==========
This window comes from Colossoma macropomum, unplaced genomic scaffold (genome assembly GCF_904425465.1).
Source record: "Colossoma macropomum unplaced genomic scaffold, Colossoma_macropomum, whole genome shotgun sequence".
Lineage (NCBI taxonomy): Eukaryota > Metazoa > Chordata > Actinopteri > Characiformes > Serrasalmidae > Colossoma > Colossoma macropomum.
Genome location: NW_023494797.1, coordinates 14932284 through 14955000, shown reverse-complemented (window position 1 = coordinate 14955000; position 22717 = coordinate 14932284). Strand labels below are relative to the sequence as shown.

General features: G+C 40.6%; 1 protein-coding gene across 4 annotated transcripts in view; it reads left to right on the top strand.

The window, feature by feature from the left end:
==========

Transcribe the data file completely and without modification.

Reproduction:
This window comes from Colossoma macropomum, unplaced genomic scaffold (genome assembly GCF_904425465.1).
Source record: "Colossoma macropomum unplaced genomic scaffold, Colossoma_macropomum, whole genome shotgun sequence".
Lineage (NCBI taxonomy): Eukaryota > Metazoa > Chordata > Actinopteri > Characiformes > Serrasalmidae > Colossoma > Colossoma macropomum.
Genome location: NW_023494797.1, coordinates 14932284 through 14955000, shown reverse-complemented (window position 1 = coordinate 14955000; position 22717 = coordinate 14932284). Strand labels below are relative to the sequence as shown.

General features: G+C 40.6%; 1 protein-coding gene across 4 annotated transcripts in view; it reads left to right on the top strand.

The window, feature by feature from the left end: